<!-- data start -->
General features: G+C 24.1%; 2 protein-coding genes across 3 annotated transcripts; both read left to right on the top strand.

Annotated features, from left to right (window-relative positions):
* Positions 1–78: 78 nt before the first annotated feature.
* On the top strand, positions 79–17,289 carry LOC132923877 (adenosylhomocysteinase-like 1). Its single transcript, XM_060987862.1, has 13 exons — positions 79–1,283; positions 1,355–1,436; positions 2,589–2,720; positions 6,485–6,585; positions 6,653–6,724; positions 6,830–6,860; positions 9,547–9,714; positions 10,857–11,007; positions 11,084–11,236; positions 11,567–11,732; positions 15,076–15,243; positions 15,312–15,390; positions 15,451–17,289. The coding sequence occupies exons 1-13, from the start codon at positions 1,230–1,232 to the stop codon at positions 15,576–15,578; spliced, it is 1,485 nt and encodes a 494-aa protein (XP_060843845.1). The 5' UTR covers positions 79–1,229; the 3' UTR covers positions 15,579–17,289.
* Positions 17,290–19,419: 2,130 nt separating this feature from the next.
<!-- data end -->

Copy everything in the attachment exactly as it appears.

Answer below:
General features: G+C 24.1%; 2 protein-coding genes across 3 annotated transcripts; both read left to right on the top strand.

Annotated features, from left to right (window-relative positions):
* Positions 1–78: 78 nt before the first annotated feature.
* On the top strand, positions 79–17,289 carry LOC132923877 (adenosylhomocysteinase-like 1). Its single transcript, XM_060987862.1, has 13 exons — positions 79–1,283; positions 1,355–1,436; positions 2,589–2,720; positions 6,485–6,585; positions 6,653–6,724; positions 6,830–6,860; positions 9,547–9,714; positions 10,857–11,007; positions 11,084–11,236; positions 11,567–11,732; positions 15,076–15,243; positions 15,312–15,390; positions 15,451–17,289. The coding sequence occupies exons 1-13, from the start codon at positions 1,230–1,232 to the stop codon at positions 15,576–15,578; spliced, it is 1,485 nt and encodes a 494-aa protein (XP_060843845.1). The 5' UTR covers positions 79–1,229; the 3' UTR covers positions 15,579–17,289.
* Positions 17,290–19,419: 2,130 nt separating this feature from the next.